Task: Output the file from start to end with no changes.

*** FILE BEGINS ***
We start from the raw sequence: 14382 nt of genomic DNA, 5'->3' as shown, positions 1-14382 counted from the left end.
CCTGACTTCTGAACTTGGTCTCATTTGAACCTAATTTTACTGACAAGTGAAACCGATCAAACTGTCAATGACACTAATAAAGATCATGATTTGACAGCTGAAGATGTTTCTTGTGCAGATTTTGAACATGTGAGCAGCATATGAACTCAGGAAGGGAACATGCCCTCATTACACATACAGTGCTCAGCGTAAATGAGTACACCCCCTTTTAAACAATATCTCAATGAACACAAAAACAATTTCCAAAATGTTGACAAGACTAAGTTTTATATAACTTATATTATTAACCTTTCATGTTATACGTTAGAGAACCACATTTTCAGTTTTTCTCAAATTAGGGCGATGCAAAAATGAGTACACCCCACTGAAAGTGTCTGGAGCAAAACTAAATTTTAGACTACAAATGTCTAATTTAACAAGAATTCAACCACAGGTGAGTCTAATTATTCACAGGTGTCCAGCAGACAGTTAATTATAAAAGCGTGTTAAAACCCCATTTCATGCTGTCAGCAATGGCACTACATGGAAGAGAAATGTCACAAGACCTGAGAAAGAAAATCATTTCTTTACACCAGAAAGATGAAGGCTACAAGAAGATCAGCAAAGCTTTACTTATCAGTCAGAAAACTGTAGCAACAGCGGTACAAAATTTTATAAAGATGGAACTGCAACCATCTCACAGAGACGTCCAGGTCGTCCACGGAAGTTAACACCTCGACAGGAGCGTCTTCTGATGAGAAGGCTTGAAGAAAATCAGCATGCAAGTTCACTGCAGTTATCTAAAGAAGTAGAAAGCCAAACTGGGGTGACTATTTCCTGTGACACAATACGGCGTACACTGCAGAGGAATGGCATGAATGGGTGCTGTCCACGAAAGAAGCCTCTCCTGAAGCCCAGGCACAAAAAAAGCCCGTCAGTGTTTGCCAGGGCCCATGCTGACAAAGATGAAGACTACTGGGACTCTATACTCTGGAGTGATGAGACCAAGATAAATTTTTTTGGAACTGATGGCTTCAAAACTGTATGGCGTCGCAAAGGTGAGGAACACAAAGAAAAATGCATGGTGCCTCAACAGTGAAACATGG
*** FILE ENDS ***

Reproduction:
We start from the raw sequence: 14382 nt of genomic DNA, 5'->3' as shown, positions 1-14382 counted from the left end.
CCTGACTTCTGAACTTGGTCTCATTTGAACCTAATTTTACTGACAAGTGAAACCGATCAAACTGTCAATGACACTAATAAAGATCATGATTTGACAGCTGAAGATGTTTCTTGTGCAGATTTTGAACATGTGAGCAGCATATGAACTCAGGAAGGGAACATGCCCTCATTACACATACAGTGCTCAGCGTAAATGAGTACACCCCCTTTTAAACAATATCTCAATGAACACAAAAACAATTTCCAAAATGTTGACAAGACTAAGTTTTATATAACTTATATTATTAACCTTTCATGTTATACGTTAGAGAACCACATTTTCAGTTTTTCTCAAATTAGGGCGATGCAAAAATGAGTACACCCCACTGAAAGTGTCTGGAGCAAAACTAAATTTTAGACTACAAATGTCTAATTTAACAAGAATTCAACCACAGGTGAGTCTAATTATTCACAGGTGTCCAGCAGACAGTTAATTATAAAAGCGTGTTAAAACCCCATTTCATGCTGTCAGCAATGGCACTACATGGAAGAGAAATGTCACAAGACCTGAGAAAGAAAATCATTTCTTTACACCAGAAAGATGAAGGCTACAAGAAGATCAGCAAAGCTTTACTTATCAGTCAGAAAACTGTAGCAACAGCGGTACAAAATTTTATAAAGATGGAACTGCAACCATCTCACAGAGACGTCCAGGTCGTCCACGGAAGTTAACACCTCGACAGGAGCGTCTTCTGATGAGAAGGCTTGAAGAAAATCAGCATGCAAGTTCACTGCAGTTATCTAAAGAAGTAGAAAGCCAAACTGGGGTGACTATTTCCTGTGACACAATACGGCGTACACTGCAGAGGAATGGCATGAATGGGTGCTGTCCACGAAAGAAGCCTCTCCTGAAGCCCAGGCACAAAAAAAGCCCGTCAGTGTTTGCCAGGGCCCATGCTGACAAAGATGAAGACTACTGGGACTCTATACTCTGGAGTGATGAGACCAAGATAAATTTTTTTGGAACTGATGGCTTCAAAACTGTATGGCGTCGCAAAGGTGAGGAACACAAAGAAAAATGCATGGTGCCTCAACAGTGAAACATGG